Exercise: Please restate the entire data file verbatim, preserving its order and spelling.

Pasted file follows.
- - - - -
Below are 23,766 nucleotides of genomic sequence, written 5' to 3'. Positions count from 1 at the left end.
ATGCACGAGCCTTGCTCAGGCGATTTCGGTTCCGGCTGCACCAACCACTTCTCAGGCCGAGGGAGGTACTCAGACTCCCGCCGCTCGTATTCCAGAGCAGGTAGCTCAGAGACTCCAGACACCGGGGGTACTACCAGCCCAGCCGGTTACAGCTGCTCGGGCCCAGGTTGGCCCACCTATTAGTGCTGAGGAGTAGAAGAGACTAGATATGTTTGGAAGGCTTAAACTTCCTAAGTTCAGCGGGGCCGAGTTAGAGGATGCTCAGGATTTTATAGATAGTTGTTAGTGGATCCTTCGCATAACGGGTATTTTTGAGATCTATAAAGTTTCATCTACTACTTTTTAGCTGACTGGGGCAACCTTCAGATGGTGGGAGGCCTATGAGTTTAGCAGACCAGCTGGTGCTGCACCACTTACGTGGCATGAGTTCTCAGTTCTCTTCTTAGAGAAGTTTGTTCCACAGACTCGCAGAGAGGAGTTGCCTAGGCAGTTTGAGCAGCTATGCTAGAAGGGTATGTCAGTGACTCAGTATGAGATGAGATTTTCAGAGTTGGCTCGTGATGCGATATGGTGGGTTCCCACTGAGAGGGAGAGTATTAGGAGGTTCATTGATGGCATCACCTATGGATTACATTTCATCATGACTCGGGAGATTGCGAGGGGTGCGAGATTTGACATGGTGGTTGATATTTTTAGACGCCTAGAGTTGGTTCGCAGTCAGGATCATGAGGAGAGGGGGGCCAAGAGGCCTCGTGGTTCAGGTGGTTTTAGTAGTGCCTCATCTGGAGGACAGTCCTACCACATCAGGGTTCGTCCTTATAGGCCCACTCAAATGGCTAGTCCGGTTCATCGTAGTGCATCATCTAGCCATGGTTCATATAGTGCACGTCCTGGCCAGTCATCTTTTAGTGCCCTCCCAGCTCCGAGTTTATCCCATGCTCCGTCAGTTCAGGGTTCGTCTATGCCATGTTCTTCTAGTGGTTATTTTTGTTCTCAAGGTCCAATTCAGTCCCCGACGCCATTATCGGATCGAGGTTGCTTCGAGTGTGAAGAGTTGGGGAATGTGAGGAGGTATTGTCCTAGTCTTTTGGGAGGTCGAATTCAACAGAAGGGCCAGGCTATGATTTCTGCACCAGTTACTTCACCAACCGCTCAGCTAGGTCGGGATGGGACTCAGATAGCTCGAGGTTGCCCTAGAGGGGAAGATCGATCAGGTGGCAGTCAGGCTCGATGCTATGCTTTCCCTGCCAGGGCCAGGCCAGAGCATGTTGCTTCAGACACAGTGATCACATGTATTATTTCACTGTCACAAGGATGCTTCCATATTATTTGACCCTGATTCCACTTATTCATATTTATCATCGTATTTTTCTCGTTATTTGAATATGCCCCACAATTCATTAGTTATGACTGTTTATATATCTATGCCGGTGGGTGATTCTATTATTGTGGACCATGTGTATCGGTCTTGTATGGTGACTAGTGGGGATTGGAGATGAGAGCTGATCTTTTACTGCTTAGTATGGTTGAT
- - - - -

Below are 23,766 nucleotides of genomic sequence, written 5' to 3'. Positions count from 1 at the left end.
ATGCACGAGCCTTGCTCAGGCGATTTCGGTTCCGGCTGCACCAACCACTTCTCAGGCCGAGGGAGGTACTCAGACTCCCGCCGCTCGTATTCCAGAGCAGGTAGCTCAGAGACTCCAGACACCGGGGGTACTACCAGCCCAGCCGGTTACAGCTGCTCGGGCCCAGGTTGGCCCACCTATTAGTGCTGAGGAGTAGAAGAGACTAGATATGTTTGGAAGGCTTAAACTTCCTAAGTTCAGCGGGGCCGAGTTAGAGGATGCTCAGGATTTTATAGATAGTTGTTAGTGGATCCTTCGCATAACGGGTATTTTTGAGATCTATAAAGTTTCATCTACTACTTTTTAGCTGACTGGGGCAACCTTCAGATGGTGGGAGGCCTATGAGTTTAGCAGACCAGCTGGTGCTGCACCACTTACGTGGCATGAGTTCTCAGTTCTCTTCTTAGAGAAGTTTGTTCCACAGACTCGCAGAGAGGAGTTGCCTAGGCAGTTTGAGCAGCTATGCTAGAAGGGTATGTCAGTGACTCAGTATGAGATGAGATTTTCAGAGTTGGCTCGTGATGCGATATGGTGGGTTCCCACTGAGAGGGAGAGTATTAGGAGGTTCATTGATGGCATCACCTATGGATTACATTTCATCATGACTCGGGAGATTGCGAGGGGTGCGAGATTTGACATGGTGGTTGATATTTTTAGACGCCTAGAGTTGGTTCGCAGTCAGGATCATGAGGAGAGGGGGGCCAAGAGGCCTCGTGGTTCAGGTGGTTTTAGTAGTGCCTCATCTGGAGGACAGTCCTACCACATCAGGGTTCGTCCTTATAGGCCCACTCAAATGGCTAGTCCGGTTCATCGTAGTGCATCATCTAGCCATGGTTCATATAGTGCACGTCCTGGCCAGTCATCTTTTAGTGCCCTCCCAGCTCCGAGTTTATCCCATGCTCCGTCAGTTCAGGGTTCGTCTATGCCATGTTCTTCTAGTGGTTATTTTTGTTCTCAAGGTCCAATTCAGTCCCCGACGCCATTATCGGATCGAGGTTGCTTCGAGTGTGAAGAGTTGGGGAATGTGAGGAGGTATTGTCCTAGTCTTTTGGGAGGTCGAATTCAACAGAAGGGCCAGGCTATGATTTCTGCACCAGTTACTTCACCAACCGCTCAGCTAGGTCGGGATGGGACTCAGATAGCTCGAGGTTGCCCTAGAGGGGAAGATCGATCAGGTGGCAGTCAGGCTCGATGCTATGCTTTCCCTGCCAGGGCCAGGCCAGAGCATGTTGCTTCAGACACAGTGATCACATGTATTATTTCACTGTCACAAGGATGCTTCCATATTATTTGACCCTGATTCCACTTATTCATATTTATCATCGTATTTTTCTCGTTATTTGAATATGCCCCACAATTCATTAGTTATGACTGTTTATATATCTATGCCGGTGGGTGATTCTATTATTGTGGACCATGTGTATCGGTCTTGTATGGTGACTAGTGGGGATTGGAGATGAGAGCTGATCTTTTACTGCTTAGTATGGTTGAT